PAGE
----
• A sample of a home's Energy Performance Score shows a single-family residence with a score of 51, better than the average Oregon home (101) and the same home built to code (89). It also achieved a carbon emissions score of 2.9, compared to the average Oregon home of 9.2 and the same house built to code at 6.5. The scoresheet also provides an estimated annual energy cost of $598. The view the image in greater detail, click here.

    Credit: Energy Trust of Oregon, www.energytrust.org

    A sample of a home's Energy Performance Score shows a single-family residence with a score of 51, better than the average Oregon home (101) and the same home built to code (89). It also achieved a carbon emissions score of 2.9, compared to the average Oregon home of 9.2 and the same house built to code at 6.5. The scoresheet also provides an estimated annual energy cost of $598. The view the image in greater detail, click here.
The green building movement, tax credits, and other incentives are all valiant efforts for improving the energy efficiency and the value of our housing stock. Problem is, we don’t  have a benchmark to show what true improvement is, noted Sean Penrith, executive director of the Earth Advantage Institute, during a session at the 2011 International Builders’ Show, and that leaves people confused about what to look for, what to believe, and what to do first.

“[Consumers] have no way to quantify the performance of a home” other than a builder’s brand,” Penrith said.

Penrith and his colleagues at Earth Advantage, an Oregon green building educational group and certification body, are advocating for a national energy labeling program that would provide homebuyers with standard, consistent home-performance metrics, similar to the nutrition label on food and the miles-per-gallon rating on vehicles. Such a tool would not only make it easier to comparison shop for homes, but would simplify energy upgrade decisions.

Only 0.5% of homeowners who undergo an energy audit move forward with upgrades, Penrith said; part of the blame, is that forms are not standard and there is no consistent attainable number a homeowner can work toward and therefore use to guide purchases.

“We need to standardize these things so people can understand that they can move from Point A to Point B by taking steps 1, 2, and 3,” he said.

What’s more, labels guide behavior. Penrith pointed to the addition of trans fats to the national nutritional label and how that guided consumers away from foods containing them and eventually led to their phase-out from many items.

IDEAL METRIC 
The ideal metric, Penrith explained, would meet the following criteria:

  • Apply to any new or existing home 

  • Be timeless (i.e., you can compare the MPG of a Model T to a Prius) 

  • Allow meaningful comparisons 

  • Spur consumer action 

  • Allow common terminology in an energy discussion 

  • Increase demand for contractor and builder services for high-performance homes 

  • Work with any third-party green/energy-efficiency program plus additional audit programs 

  • Reflect builder performance and eliminate greenwashing claims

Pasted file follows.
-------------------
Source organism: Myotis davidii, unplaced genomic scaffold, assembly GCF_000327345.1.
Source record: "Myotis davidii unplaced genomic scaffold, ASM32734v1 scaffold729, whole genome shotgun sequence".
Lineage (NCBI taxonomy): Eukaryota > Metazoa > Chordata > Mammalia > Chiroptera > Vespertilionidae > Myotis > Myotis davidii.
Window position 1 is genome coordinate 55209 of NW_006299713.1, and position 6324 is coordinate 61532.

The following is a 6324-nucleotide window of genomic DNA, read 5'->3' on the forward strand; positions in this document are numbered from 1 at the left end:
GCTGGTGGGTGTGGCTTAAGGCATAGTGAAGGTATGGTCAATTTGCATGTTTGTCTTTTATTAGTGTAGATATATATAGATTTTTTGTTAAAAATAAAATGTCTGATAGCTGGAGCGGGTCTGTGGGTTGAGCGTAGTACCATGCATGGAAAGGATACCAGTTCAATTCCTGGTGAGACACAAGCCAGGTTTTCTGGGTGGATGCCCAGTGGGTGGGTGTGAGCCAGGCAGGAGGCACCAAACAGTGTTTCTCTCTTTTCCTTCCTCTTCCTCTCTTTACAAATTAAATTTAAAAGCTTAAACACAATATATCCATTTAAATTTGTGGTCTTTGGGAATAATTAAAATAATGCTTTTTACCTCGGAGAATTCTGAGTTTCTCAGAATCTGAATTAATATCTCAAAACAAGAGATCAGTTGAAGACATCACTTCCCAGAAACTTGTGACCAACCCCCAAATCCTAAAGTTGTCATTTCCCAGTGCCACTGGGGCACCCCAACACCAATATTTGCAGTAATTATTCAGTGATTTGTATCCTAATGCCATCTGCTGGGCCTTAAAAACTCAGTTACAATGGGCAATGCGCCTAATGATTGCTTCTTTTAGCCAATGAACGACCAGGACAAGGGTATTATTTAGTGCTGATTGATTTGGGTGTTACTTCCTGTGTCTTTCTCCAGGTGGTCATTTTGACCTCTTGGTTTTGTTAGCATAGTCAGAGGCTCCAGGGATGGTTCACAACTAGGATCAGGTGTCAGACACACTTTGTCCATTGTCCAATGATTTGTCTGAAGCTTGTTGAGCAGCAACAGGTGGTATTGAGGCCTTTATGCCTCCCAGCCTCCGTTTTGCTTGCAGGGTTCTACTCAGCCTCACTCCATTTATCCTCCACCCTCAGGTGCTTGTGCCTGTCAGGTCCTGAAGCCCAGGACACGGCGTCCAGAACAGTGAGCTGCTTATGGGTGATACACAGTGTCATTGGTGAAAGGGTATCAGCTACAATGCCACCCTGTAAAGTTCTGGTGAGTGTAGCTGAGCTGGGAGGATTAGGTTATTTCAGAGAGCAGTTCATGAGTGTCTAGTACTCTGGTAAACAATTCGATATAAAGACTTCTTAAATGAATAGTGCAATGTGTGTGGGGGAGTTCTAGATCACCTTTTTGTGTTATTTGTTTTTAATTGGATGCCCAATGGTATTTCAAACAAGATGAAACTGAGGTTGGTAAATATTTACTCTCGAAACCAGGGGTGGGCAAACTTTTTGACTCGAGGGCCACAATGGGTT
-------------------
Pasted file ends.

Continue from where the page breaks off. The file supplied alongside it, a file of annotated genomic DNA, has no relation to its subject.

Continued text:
• Stimulate preferred mortgage and insurance products 

  • Empower Realtors with sales prospects 

  • Link to the MLS

Europe and Australia have national programs; but while the U.S. has several options—including HERS, Energy Smart, and HESPro—there is no single across-the-board measure.

As part of its efforts to institute a national program, the DOE launched the Home Energy Score pilot in November. The tool assigns homes a value of 1 to 10, with higher values being better.

But while the program is simple to understand, Penrith has concerns, including that its higher-is-better points scale is at odds with existing systems like HERS. Home Energy Score also features two separate scales for houses above or below 2,200 square feet, which means all houses can’t be compared side by side.

Finally, Penrith noted that the value of scores within the DOE program will change as Residential Energy Consumption Surveys (RECS) are updated, which means houses built today may not be able to be fairly compared to houses built five years from now.

EARTH ADVANTAGE LABEL
In an effort to aid consumers and contractors, Earth Advantage created its own labeling system, Energy Performance Score (EPS), which it piloted across 300 homes in 2008 and launched formally in 2010. Under the program, residential buildings score on a scale of 0 to 200 based on millions of BTUs used per year, with 0 being net-zero. According to Duane Woik, green building consultant for Earth Advantage and state director with the Oregon HBA, EPS allows pros to build at their comfort level while providing homebuyers with a quantifiable and easy-to-understand measurement. (To view a scoring sample, click here.)

The system also scores homes based on carbon footprint, on a scale of 0 to 15, and provides ratings for annual and monthly energy costs, similar to what buyers see on a refrigerator label.

The Energy Performance Score program has already expanded beyond Oregon, with pilots underway in Seattle and Bellingham, Wash.

As the DOE tests out the Home Energy Score program, it also is looking at the opportunities and successes presented by similar programs, Penrith said, noting that Earth Advantage, in part or in full, is under consideration.

No matter what, he noted, “energy labeling is going to be part of your life in the next five years.”

Katy Tomasulo is Deputy Editor for EcoHome.